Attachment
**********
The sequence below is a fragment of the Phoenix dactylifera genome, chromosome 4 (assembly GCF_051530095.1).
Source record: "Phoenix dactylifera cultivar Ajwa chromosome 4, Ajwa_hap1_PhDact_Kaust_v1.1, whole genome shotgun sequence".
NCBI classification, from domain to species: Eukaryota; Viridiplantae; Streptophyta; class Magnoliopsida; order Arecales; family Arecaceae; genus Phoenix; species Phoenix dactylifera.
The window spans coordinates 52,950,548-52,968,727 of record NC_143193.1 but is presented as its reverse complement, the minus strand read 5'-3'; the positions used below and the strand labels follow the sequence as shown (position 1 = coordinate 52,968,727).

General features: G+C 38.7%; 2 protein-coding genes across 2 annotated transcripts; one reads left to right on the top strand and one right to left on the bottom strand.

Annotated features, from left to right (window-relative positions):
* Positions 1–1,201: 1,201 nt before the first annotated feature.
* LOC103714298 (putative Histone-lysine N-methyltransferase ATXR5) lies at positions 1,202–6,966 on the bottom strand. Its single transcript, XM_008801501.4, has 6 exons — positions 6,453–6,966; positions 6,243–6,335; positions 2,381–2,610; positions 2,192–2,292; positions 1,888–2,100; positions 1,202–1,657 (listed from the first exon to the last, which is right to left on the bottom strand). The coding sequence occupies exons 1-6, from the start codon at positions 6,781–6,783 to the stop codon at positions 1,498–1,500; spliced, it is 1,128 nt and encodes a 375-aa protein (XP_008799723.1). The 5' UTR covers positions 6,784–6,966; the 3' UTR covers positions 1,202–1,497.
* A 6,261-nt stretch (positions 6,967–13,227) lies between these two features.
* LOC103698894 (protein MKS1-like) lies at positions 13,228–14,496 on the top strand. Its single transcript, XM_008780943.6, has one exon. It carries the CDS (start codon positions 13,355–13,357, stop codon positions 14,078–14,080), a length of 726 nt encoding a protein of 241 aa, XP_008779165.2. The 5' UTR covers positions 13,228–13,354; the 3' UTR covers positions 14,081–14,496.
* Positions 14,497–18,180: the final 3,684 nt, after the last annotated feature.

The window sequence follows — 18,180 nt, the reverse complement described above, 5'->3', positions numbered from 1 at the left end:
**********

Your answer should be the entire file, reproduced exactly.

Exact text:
The sequence below is a fragment of the Phoenix dactylifera genome, chromosome 4 (assembly GCF_051530095.1).
Source record: "Phoenix dactylifera cultivar Ajwa chromosome 4, Ajwa_hap1_PhDact_Kaust_v1.1, whole genome shotgun sequence".
NCBI classification, from domain to species: Eukaryota; Viridiplantae; Streptophyta; class Magnoliopsida; order Arecales; family Arecaceae; genus Phoenix; species Phoenix dactylifera.
The window spans coordinates 52,950,548-52,968,727 of record NC_143193.1 but is presented as its reverse complement, the minus strand read 5'-3'; the positions used below and the strand labels follow the sequence as shown (position 1 = coordinate 52,968,727).

General features: G+C 38.7%; 2 protein-coding genes across 2 annotated transcripts; one reads left to right on the top strand and one right to left on the bottom strand.

Annotated features, from left to right (window-relative positions):
* Positions 1–1,201: 1,201 nt before the first annotated feature.
* LOC103714298 (putative Histone-lysine N-methyltransferase ATXR5) lies at positions 1,202–6,966 on the bottom strand. Its single transcript, XM_008801501.4, has 6 exons — positions 6,453–6,966; positions 6,243–6,335; positions 2,381–2,610; positions 2,192–2,292; positions 1,888–2,100; positions 1,202–1,657 (listed from the first exon to the last, which is right to left on the bottom strand). The coding sequence occupies exons 1-6, from the start codon at positions 6,781–6,783 to the stop codon at positions 1,498–1,500; spliced, it is 1,128 nt and encodes a 375-aa protein (XP_008799723.1). The 5' UTR covers positions 6,784–6,966; the 3' UTR covers positions 1,202–1,497.
* A 6,261-nt stretch (positions 6,967–13,227) lies between these two features.
* LOC103698894 (protein MKS1-like) lies at positions 13,228–14,496 on the top strand. Its single transcript, XM_008780943.6, has one exon. It carries the CDS (start codon positions 13,355–13,357, stop codon positions 14,078–14,080), a length of 726 nt encoding a protein of 241 aa, XP_008779165.2. The 5' UTR covers positions 13,228–13,354; the 3' UTR covers positions 14,081–14,496.
* Positions 14,497–18,180: the final 3,684 nt, after the last annotated feature.

The window sequence follows — 18,180 nt, the reverse complement described above, 5'->3', positions numbered from 1 at the left end: